Voters in Bangs will soon be paying a little bit more at checkout when they make purchases eligible for sales tax, but the extra penny on the dollar will provide municipal leaders with another tool — actually, several tools — to develop their community.

Three sales tax propositions were approved by voters in Saturday’s election. One is the one-cent economic development tax that will help generate jobs. Another is a quarter-cent sales tax levy dedicated to street maintenance and repair, a measure similar to one that Blanket voters reauthorized for their city the same day. The third is a quarter-cent sales tax designed to fund specific community projects through a Municipal Development District, and residents of the city’s extraterritorial jurisdiction were allowed to participate in this decision.

Separate boards will be appointed to help oversee the use of the economic development and the Municipal Development District, so a lot of work awaits many residents of Bangs — as well as its city council. Meanwhile, Bangs shoppers may not notice the extra tax too much, especially if their buying excursions also take them into Brownwood and Early. Both those cities are already levying the 8.25 percent total sales tax that Bangs will soon be collecting.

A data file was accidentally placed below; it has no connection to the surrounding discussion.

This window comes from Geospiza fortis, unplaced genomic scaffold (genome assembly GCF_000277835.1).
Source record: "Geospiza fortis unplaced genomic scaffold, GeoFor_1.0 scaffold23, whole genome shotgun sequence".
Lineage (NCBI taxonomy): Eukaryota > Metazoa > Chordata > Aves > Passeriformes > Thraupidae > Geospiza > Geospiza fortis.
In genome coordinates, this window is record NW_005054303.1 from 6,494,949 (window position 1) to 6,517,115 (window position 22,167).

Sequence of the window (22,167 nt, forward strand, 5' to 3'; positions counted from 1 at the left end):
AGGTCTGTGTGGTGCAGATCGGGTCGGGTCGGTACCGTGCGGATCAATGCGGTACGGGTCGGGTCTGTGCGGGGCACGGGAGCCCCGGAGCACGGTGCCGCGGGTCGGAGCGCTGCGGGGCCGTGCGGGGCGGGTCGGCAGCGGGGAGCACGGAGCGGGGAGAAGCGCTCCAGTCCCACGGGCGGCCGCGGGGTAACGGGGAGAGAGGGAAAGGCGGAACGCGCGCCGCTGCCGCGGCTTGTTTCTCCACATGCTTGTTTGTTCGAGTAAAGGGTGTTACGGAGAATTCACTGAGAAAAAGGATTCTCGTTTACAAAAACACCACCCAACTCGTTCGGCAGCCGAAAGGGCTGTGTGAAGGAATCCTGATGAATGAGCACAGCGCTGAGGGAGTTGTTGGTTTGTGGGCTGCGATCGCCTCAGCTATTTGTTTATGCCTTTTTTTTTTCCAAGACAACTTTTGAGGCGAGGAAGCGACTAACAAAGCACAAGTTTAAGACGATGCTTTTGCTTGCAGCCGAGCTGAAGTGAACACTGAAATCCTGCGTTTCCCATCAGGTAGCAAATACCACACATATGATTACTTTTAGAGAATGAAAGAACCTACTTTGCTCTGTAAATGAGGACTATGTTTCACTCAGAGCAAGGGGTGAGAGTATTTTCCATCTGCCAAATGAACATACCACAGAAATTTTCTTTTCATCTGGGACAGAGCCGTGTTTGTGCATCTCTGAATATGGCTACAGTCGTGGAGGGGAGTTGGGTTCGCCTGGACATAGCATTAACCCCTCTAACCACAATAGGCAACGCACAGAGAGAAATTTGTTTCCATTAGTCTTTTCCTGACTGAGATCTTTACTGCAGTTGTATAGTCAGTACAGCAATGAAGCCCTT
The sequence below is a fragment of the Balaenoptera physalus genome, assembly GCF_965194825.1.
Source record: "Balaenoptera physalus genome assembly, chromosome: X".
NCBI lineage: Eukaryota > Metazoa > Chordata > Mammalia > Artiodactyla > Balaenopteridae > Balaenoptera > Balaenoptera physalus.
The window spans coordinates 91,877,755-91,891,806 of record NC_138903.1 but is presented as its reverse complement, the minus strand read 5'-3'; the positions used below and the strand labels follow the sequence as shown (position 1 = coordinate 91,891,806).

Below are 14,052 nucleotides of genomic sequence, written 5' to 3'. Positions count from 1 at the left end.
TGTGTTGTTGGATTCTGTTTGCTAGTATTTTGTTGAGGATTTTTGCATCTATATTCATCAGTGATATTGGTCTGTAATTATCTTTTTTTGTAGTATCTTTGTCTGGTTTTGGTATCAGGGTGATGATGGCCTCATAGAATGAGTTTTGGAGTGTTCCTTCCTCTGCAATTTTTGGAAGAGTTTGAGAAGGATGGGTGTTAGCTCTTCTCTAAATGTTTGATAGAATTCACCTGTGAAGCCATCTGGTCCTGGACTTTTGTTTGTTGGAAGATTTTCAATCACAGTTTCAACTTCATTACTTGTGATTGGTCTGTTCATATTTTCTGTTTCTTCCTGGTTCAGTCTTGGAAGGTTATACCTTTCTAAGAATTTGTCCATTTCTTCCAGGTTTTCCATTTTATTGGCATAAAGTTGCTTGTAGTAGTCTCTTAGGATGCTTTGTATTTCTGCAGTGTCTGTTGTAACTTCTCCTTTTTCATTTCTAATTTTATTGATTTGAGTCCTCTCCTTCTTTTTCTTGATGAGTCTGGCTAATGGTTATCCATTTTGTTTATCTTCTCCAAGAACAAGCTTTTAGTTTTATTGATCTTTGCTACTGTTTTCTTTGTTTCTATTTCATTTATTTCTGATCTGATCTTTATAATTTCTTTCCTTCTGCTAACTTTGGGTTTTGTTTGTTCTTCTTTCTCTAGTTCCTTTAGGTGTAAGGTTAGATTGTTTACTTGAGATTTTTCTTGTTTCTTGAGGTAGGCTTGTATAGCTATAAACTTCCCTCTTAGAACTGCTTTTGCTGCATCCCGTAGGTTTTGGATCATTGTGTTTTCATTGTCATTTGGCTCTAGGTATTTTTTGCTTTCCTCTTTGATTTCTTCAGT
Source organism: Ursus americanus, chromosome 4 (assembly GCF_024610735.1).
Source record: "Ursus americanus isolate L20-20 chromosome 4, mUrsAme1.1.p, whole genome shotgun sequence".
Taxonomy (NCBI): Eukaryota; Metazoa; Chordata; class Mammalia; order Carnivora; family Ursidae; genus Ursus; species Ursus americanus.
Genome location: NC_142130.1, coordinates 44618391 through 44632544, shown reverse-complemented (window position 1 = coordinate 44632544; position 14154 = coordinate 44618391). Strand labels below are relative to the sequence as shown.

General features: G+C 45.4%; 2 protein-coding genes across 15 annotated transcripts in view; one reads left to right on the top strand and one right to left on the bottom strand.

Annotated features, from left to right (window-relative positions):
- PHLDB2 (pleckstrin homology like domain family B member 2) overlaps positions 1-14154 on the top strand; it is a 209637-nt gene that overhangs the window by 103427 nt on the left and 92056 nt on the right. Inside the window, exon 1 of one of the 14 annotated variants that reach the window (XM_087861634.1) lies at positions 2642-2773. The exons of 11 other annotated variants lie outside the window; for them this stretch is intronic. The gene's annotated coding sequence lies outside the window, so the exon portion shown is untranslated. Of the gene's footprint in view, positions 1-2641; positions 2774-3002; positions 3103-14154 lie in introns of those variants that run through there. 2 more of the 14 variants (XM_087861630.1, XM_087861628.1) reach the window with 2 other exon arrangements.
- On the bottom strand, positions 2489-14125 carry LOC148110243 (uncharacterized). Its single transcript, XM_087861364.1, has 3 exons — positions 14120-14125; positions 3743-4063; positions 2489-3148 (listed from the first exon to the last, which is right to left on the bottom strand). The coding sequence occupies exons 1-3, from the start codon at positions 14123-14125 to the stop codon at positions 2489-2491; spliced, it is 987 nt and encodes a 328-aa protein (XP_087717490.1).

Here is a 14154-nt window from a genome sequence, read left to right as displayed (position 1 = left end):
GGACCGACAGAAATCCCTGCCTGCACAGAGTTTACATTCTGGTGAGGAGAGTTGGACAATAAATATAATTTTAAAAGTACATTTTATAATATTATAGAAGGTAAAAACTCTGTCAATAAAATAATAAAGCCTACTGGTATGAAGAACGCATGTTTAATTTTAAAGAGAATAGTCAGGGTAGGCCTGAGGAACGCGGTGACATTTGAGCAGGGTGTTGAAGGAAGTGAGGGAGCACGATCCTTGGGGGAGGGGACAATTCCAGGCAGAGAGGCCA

Sales taxes are considered regressive taxes, because they are levied on sales of goods instead of a person’s ability to pay. But Texans have come to prefer a higher sales tax to a state income tax, especially when combined with exemptions on most grocery items. One advantage to the municipal sales tax is the fact that non-resident shoppers contribute to local tax revenues whenever they make a purchase.

It will take a few months, if not a few years, for these sales taxes to be implemented and then to build up a sufficient amount to fund desired projects. But the first steps have been taken, and the tools Bangs voters have handed their municipal leaders should begin paying dividends in the near future.

Brownwood Bulletin